Conflict in Lake Chad region forces more than one million children from school

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Aisha pretends to draw at the tip of a pencil painted on a wall mural in a camp for internally displaced people in Yola, the capital of Adamawa. Photo: UNICEF/NYHQ2015-0477/Esiebo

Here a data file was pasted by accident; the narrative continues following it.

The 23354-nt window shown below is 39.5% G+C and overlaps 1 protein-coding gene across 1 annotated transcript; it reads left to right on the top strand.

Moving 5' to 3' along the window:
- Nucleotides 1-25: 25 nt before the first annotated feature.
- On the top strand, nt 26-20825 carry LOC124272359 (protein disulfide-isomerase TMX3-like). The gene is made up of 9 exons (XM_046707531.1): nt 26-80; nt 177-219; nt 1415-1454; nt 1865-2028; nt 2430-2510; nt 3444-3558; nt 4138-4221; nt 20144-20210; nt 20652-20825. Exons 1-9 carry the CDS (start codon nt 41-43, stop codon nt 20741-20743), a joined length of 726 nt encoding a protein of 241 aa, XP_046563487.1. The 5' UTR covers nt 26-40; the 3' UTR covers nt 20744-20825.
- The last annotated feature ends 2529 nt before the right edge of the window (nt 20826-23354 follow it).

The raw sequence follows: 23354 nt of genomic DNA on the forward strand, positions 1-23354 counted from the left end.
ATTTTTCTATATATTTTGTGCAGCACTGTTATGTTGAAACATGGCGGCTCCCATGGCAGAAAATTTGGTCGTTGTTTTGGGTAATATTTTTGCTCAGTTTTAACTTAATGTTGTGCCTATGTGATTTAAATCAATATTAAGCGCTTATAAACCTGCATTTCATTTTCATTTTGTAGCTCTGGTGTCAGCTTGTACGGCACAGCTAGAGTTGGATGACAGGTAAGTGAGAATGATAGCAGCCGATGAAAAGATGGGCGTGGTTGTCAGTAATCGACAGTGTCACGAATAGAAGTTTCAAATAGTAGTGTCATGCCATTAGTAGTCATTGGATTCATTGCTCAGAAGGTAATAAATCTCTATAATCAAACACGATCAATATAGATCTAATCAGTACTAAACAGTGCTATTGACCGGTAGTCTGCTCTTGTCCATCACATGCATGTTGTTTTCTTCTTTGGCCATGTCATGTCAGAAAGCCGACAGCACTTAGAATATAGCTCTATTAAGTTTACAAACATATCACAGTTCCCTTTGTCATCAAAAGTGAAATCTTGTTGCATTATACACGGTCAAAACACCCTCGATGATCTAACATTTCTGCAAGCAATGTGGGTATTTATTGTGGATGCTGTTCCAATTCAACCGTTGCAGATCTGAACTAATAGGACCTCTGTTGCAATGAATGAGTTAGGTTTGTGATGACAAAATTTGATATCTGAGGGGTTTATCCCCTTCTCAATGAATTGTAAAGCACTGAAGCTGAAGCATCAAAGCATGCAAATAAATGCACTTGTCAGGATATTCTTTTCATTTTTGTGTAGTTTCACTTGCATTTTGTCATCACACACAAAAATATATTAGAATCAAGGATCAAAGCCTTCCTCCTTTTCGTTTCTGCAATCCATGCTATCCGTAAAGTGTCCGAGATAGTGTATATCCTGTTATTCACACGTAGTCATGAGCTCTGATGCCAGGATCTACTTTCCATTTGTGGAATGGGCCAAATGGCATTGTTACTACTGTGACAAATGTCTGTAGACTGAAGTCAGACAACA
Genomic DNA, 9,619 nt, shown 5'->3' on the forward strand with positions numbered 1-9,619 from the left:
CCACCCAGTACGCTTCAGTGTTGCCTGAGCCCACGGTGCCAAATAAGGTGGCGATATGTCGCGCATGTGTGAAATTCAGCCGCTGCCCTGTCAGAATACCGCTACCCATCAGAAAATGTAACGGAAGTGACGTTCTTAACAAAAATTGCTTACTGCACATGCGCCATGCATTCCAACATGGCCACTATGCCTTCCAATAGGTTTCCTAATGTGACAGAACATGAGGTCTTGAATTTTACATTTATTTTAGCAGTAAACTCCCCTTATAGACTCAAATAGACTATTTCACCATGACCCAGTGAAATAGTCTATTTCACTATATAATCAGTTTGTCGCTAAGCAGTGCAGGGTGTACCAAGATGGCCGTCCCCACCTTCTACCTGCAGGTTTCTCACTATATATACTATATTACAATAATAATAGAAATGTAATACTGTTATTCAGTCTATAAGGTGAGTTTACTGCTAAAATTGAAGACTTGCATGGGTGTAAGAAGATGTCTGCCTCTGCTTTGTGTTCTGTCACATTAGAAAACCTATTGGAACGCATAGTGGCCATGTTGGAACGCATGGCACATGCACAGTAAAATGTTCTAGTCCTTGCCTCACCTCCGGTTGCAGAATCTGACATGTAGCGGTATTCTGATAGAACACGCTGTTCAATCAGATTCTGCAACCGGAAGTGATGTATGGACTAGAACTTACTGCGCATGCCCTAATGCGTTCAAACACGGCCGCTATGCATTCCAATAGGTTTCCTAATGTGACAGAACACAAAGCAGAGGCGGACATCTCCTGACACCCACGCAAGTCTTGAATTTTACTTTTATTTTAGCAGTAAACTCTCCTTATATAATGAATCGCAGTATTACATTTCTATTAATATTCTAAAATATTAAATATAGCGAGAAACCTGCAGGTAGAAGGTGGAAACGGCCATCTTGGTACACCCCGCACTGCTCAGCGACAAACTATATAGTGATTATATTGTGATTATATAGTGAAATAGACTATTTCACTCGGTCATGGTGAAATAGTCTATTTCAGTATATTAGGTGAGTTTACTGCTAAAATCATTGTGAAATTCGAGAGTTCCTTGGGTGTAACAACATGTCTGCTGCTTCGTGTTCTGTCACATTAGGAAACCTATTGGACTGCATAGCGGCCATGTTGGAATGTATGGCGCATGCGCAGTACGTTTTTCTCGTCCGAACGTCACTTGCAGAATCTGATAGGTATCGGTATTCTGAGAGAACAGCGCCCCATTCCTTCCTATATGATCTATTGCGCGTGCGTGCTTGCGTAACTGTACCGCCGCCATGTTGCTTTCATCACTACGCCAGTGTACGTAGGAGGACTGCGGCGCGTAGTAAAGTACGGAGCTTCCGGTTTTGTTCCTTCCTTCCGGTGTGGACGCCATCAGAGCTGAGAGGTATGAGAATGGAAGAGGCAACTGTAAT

More than one million children have been forced from school due to conflict in northeastern Nigeria and neighbouring countries, the UN children's agency (UNICEF) reports. Insecurity resulting from the activity of the terrorist group Boko Haram in the Lake Chad region has also led to the closure of more than 2,000 schools. Dianne Penn reports. UNICEF says the youngsters who are not getting an education join an estimated 11 million primary school children who were already out of school in Nigeria, Cameroon, Chad and Niger.  The agency says the conflict has dealt a "huge blow" to education and has kept children out of school for more than a year, putting them at risk of dropping out altogether.  Since the start of the insurgency, 600 Nigerian teachers have been killed.  Teachers are also fearful to return to class and are discouraging parents from sending their children to school.  In addition to the school closures, hundreds of schools have been attacked, looted or set on fire.  UNICEF reports that in far northern Cameroon, only one out of 135 schools that closed in 2014 opened this year.  The UN agency and its partners have been setting up temporary learning spaces and renovating and expanding schools.  They have also trained teachers on psychosocial support and provided learning materials for more than 130,000 uprooted children.  UNICEF says it will need nearly US$23 million to continue helping children in the four affected countries during 2016.  Dianne Penn, United Nations.  Duration: 1’14″

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